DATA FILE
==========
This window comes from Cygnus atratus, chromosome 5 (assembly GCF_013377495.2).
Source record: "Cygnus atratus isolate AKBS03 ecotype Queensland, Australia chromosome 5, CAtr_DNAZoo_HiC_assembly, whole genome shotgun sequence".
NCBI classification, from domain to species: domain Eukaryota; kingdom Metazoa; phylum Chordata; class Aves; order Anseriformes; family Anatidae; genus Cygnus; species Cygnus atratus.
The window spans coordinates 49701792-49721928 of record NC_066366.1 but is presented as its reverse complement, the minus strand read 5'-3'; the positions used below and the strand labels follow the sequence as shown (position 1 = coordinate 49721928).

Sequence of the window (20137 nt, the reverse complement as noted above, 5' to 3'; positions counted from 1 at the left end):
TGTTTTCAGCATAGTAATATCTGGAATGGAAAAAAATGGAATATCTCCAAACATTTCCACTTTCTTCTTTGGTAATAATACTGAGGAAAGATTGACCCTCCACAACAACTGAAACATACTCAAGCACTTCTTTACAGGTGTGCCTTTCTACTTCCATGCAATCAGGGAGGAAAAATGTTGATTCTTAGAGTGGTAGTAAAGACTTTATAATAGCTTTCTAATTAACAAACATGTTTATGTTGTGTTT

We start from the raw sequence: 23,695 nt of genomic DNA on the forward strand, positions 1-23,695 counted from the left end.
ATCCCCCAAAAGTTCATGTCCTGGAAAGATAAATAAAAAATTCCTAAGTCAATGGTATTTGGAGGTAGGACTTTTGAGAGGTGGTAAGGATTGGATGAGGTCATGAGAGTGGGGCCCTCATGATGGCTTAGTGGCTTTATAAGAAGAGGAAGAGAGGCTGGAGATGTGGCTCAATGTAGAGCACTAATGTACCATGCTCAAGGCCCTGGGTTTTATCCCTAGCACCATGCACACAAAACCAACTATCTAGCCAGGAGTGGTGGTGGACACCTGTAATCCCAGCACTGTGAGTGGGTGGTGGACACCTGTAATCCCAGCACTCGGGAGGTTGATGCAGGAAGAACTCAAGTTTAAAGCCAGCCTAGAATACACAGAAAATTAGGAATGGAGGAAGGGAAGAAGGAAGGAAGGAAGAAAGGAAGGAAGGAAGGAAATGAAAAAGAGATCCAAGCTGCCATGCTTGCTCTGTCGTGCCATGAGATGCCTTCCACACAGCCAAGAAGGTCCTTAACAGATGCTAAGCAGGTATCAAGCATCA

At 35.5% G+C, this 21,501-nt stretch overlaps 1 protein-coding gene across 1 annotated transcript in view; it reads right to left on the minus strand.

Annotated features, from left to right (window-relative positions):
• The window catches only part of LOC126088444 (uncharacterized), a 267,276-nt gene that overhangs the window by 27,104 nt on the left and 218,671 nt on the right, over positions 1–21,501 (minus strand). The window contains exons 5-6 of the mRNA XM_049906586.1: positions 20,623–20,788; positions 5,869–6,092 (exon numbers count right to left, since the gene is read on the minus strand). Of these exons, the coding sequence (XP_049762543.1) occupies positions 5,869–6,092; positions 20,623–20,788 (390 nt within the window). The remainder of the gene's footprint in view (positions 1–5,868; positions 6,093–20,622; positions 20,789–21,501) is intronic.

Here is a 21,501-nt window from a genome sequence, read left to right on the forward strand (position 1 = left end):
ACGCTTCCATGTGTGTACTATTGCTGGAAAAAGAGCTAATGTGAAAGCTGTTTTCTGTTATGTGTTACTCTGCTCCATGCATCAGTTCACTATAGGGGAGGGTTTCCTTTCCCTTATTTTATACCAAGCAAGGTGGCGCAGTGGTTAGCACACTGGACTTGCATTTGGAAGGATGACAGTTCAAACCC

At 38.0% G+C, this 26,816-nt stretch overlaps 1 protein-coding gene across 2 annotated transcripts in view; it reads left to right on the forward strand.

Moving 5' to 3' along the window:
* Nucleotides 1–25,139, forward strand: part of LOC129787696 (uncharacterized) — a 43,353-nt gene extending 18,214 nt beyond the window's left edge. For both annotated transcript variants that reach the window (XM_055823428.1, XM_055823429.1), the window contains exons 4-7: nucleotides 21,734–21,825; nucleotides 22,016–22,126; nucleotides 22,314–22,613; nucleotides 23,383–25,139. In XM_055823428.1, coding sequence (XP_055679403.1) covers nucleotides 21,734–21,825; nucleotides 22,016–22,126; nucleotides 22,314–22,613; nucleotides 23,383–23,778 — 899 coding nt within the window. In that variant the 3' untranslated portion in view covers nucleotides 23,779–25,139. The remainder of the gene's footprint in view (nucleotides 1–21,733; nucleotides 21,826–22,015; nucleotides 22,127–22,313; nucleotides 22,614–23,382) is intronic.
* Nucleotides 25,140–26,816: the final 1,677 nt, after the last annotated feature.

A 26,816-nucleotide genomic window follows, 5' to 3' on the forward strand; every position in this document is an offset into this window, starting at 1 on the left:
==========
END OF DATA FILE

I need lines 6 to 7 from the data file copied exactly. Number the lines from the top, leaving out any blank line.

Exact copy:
TGTTTTCAGCATAGTAATATCTGGAATGGAAAAAAATGGAATATCTCCAAACATTTCCACTTTCTTCTTTGGTAATAATACTGAGGAAAGATTGACCCTCCACAACAACTGAAACATACTCAAGCACTTCTTTACAGGTGTGCCTTTCTACTTCCATGCAATCAGGGAGGAAAAATGTTGATTCTTAGAGTGGTAGTAAAGACTTTATAATAGCTTTCTAATTAACAAACATGTTTATGTTGTGTTT

We start from the raw sequence: 23,695 nt of genomic DNA on the forward strand, positions 1-23,695 counted from the left end.